Whether you are in an established relationship, wanting to start one, or early on in one, in these last several months with the pandemic, we have all been impacted and have had to adjust, adapt, negotiate, re-negotiate or even end our connections. Human nature thrives on social contact. Even if you may be an introvert, you still need that soul-feeding emotional bond with other human beings, maybe not too many, but still. Sometimes it is a family connection; other times it is a friend or a romantic partner. In the words of the 17th century English poet, John Donne, “no man is an island”. I will excuse his paternalistic verbiage and restate it as “no person is an island.”  The essence of the quote also refers to everyone’s interconnectedness to God but let’s also put religion aside.

Housing issues have influenced the core of our relationships. For those who live alone, the joy of socializing with others over a lunch or dinner, meets obstacles not only in the availability of venues, but also in the effects of social distancing. When was the last time you gave a hug to a friend? For those who in fact live with others, that physical contact is not lacking, but then, there is the possibility of too much togetherness. For those who come in contact with others for work, the anxiety of bringing infection home creates the need to practice other behaviors which previously we never gave a thought to.

But let’s look at all this with a positive attitude. Maybe we all needed to re-evaluate how our lives are going. Maybe this is an opportunity to organize the closets, to clear out expired jars or cans from the pantry and in the same manner, to take stock of those who are important to us, those who make our lives richer and joyful. So perhaps we need to acknowledge our love and even gratitude to those people. I’ve heard some say that they should not have to repeat their commitment and love to their friends or partners. YES, you do! Just because you told them once does not mean it holds forever. For heaven’s sake, we have to renew permits and licenses, don’t we?

At the other end, there may be connections you find not needed in your life – angry and bitter people, those who seem to totally self-absorbed, or those who just want to take and not give back. It may be time to re-examine those and make a choice as to whether you want them taking up space in your bandwidth.

For those who have lost loved ones to this virus, it is time to grieve, and for us who have not, to support them in any way we can. For others, let’s all take this time to improve our lives, to contribute to others and appreciate, what can seem to be a period of restrictions and diminished circumstances.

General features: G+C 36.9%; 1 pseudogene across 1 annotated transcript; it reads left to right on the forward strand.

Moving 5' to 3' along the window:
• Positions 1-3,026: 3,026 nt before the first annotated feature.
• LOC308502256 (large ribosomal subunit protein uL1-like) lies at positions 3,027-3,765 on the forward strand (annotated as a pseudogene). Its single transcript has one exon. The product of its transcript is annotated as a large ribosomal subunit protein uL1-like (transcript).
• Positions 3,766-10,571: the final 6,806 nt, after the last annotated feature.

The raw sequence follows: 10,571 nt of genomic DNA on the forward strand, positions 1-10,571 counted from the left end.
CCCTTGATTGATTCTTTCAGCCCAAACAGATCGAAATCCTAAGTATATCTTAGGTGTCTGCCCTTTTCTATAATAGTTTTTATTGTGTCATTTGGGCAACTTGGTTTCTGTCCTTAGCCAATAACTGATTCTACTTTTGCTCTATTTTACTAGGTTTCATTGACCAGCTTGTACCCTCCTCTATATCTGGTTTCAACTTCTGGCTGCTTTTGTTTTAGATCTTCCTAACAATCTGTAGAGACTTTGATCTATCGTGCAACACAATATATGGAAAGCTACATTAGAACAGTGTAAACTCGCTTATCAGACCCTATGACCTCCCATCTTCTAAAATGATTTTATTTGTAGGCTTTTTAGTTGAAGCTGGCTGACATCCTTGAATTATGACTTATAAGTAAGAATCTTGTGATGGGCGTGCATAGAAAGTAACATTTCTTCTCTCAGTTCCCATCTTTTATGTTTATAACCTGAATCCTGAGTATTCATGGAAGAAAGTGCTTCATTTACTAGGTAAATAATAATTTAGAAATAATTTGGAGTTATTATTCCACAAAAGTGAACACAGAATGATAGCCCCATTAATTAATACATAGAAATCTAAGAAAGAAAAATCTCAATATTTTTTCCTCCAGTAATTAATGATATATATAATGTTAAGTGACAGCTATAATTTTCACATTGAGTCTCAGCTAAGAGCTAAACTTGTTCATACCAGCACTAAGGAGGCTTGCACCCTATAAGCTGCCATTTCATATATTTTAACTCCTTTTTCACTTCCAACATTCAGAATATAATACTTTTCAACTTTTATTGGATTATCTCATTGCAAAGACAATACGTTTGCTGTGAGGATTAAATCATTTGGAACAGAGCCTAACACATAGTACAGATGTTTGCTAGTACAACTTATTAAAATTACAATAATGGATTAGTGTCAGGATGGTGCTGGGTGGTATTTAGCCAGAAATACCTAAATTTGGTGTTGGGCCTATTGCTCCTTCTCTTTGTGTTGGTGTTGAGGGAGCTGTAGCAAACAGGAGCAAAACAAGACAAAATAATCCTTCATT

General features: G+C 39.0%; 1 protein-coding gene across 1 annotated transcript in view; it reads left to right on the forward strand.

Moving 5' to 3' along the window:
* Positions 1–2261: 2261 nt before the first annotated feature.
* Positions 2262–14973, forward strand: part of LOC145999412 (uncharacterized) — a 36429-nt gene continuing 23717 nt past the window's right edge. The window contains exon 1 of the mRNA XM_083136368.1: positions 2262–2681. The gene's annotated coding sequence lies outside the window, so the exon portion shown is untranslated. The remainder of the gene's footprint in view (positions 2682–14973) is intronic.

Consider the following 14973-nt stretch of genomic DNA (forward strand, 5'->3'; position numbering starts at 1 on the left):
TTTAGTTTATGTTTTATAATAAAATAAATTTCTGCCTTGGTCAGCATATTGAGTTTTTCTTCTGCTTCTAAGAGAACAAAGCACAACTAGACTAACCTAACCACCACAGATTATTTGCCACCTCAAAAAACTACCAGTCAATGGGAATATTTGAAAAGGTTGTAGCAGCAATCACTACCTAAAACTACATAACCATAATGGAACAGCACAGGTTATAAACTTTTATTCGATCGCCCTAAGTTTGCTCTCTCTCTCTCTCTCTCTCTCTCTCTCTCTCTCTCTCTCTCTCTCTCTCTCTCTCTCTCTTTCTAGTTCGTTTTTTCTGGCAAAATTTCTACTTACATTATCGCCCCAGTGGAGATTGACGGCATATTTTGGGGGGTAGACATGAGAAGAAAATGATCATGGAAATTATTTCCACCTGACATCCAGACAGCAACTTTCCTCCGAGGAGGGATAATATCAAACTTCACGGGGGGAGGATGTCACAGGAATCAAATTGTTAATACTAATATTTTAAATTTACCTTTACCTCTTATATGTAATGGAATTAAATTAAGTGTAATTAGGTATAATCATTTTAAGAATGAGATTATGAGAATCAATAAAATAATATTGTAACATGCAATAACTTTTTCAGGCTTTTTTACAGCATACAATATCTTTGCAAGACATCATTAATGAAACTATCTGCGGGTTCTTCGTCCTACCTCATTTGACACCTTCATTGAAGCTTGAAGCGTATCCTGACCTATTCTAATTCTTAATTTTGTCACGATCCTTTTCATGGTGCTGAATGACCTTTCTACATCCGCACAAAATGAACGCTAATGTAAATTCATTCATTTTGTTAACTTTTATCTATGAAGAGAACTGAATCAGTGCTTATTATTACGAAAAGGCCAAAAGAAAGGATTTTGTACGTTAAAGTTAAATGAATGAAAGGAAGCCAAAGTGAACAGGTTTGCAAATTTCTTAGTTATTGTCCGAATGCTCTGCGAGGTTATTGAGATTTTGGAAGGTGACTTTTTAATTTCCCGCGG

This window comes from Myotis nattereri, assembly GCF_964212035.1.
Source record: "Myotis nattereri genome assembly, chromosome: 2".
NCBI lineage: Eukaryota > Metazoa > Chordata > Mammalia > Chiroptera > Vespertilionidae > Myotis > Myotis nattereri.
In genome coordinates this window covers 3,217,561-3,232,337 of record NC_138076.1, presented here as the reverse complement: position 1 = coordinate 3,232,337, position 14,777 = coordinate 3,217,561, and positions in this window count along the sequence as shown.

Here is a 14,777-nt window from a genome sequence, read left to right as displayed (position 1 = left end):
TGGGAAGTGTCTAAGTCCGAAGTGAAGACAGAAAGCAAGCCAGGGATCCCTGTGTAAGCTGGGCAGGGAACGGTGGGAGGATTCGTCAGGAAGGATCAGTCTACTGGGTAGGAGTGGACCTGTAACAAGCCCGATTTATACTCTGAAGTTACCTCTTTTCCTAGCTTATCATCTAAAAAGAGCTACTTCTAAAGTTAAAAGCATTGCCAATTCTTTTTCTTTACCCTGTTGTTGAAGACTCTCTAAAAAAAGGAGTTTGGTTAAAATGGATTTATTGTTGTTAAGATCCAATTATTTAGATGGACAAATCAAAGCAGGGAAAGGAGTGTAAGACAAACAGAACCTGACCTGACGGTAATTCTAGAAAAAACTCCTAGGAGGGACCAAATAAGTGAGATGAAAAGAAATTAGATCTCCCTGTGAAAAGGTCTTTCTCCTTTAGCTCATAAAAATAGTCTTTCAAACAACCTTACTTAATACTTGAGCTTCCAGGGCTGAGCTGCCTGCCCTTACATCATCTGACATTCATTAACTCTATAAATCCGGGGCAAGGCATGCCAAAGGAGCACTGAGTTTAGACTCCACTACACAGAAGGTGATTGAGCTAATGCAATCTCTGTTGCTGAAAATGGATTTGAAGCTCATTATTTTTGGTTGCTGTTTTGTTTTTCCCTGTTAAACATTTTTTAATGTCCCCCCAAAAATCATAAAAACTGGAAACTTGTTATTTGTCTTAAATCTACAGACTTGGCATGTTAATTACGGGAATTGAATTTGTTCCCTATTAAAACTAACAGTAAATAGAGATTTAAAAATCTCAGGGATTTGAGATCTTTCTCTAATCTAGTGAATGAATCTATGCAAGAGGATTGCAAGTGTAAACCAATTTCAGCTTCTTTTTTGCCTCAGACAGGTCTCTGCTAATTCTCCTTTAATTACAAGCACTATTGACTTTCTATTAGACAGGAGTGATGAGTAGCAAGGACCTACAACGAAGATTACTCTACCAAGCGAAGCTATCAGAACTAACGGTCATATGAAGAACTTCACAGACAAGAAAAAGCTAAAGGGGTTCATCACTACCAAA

“Always turn a negative situation into a positive situation.” ~~ Michael Jordan

Photo Credit: Belinda Fewlings – unsplash.com

Author Profile

Janan Broadbent, PhD
Janan Broadbent, PhD
As a psychologist in private practice since 1979, Janan Broadbent, Ph. D. offers individual, couples, group and family therapy, in addition to conducting workshops on topics such as stress management, communication skills and assertiveness. She writes about current issues relevant to relationship building and conflict resolution in LGBTQ and minority populations, with emphasis on health, fitness and education.

Born in Turkey, Dr. Broadbent earned her undergraduate degree in psychology in 1965. At that time, first as a Fulbright Scholar, then as a CENTO Fellow, she received her master's and doctorate degrees in psychology and education from the University of California at Los Angeles. She has taught graduate and undergraduate courses in psychology at St.Mary's College of Maryland, Mt. Vernon College in Washington, D. C., Johns Hopkins University and the College of Notre Dame in Baltimore. From 1981 to 1988, she was also the Director of Counseling at Notre Dame College.
While in graduate school, Dr. Broadbent worked for the Voice of America radio program, writing and recording materials on the cross-cultural college experience. She has been interviewed on various news programs on TV and has received media training.
Dr. Broadbent is a member of the American Psychological Association and has served as the chair for the Public Affairs Board and as a member of the Executive Council of the Maryland Psychological Association.
Dr. Broadbent's office is located at:
Village of Cross Keys, 120 West Quadrangle, 2 Hamill Road, Baltimore, Maryland 21210-1847 phone: 410-825-5577